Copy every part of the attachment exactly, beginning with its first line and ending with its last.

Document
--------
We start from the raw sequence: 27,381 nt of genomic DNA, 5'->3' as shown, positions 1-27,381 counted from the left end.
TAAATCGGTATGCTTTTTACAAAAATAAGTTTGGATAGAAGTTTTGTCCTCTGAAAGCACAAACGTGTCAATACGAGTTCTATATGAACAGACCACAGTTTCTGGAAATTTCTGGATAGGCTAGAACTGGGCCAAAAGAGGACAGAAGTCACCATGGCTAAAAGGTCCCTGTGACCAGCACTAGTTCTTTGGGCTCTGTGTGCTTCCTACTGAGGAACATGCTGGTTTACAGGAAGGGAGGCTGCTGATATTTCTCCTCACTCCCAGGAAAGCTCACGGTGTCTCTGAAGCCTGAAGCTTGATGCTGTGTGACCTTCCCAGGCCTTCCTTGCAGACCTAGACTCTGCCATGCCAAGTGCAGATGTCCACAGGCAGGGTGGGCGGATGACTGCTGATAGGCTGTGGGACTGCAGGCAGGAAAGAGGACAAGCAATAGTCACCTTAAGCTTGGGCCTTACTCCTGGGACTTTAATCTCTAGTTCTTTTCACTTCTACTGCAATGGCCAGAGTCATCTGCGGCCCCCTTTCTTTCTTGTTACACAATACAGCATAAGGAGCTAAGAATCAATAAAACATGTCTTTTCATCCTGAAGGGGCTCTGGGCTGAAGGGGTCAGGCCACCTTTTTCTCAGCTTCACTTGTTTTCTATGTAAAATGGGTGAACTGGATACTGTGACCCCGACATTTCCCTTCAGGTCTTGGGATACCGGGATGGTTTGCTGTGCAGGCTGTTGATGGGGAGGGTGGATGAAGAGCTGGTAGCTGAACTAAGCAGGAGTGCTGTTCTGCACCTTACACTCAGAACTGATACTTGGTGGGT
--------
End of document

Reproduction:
We start from the raw sequence: 27,381 nt of genomic DNA, 5'->3' as shown, positions 1-27,381 counted from the left end.
TAAATCGGTATGCTTTTTACAAAAATAAGTTTGGATAGAAGTTTTGTCCTCTGAAAGCACAAACGTGTCAATACGAGTTCTATATGAACAGACCACAGTTTCTGGAAATTTCTGGATAGGCTAGAACTGGGCCAAAAGAGGACAGAAGTCACCATGGCTAAAAGGTCCCTGTGACCAGCACTAGTTCTTTGGGCTCTGTGTGCTTCCTACTGAGGAACATGCTGGTTTACAGGAAGGGAGGCTGCTGATATTTCTCCTCACTCCCAGGAAAGCTCACGGTGTCTCTGAAGCCTGAAGCTTGATGCTGTGTGACCTTCCCAGGCCTTCCTTGCAGACCTAGACTCTGCCATGCCAAGTGCAGATGTCCACAGGCAGGGTGGGCGGATGACTGCTGATAGGCTGTGGGACTGCAGGCAGGAAAGAGGACAAGCAATAGTCACCTTAAGCTTGGGCCTTACTCCTGGGACTTTAATCTCTAGTTCTTTTCACTTCTACTGCAATGGCCAGAGTCATCTGCGGCCCCCTTTCTTTCTTGTTACACAATACAGCATAAGGAGCTAAGAATCAATAAAACATGTCTTTTCATCCTGAAGGGGCTCTGGGCTGAAGGGGTCAGGCCACCTTTTTCTCAGCTTCACTTGTTTTCTATGTAAAATGGGTGAACTGGATACTGTGACCCCGACATTTCCCTTCAGGTCTTGGGATACCGGGATGGTTTGCTGTGCAGGCTGTTGATGGGGAGGGTGGATGAAGAGCTGGTAGCTGAACTAAGCAGGAGTGCTGTTCTGCACCTTACACTCAGAACTGATACTTGGTGGGT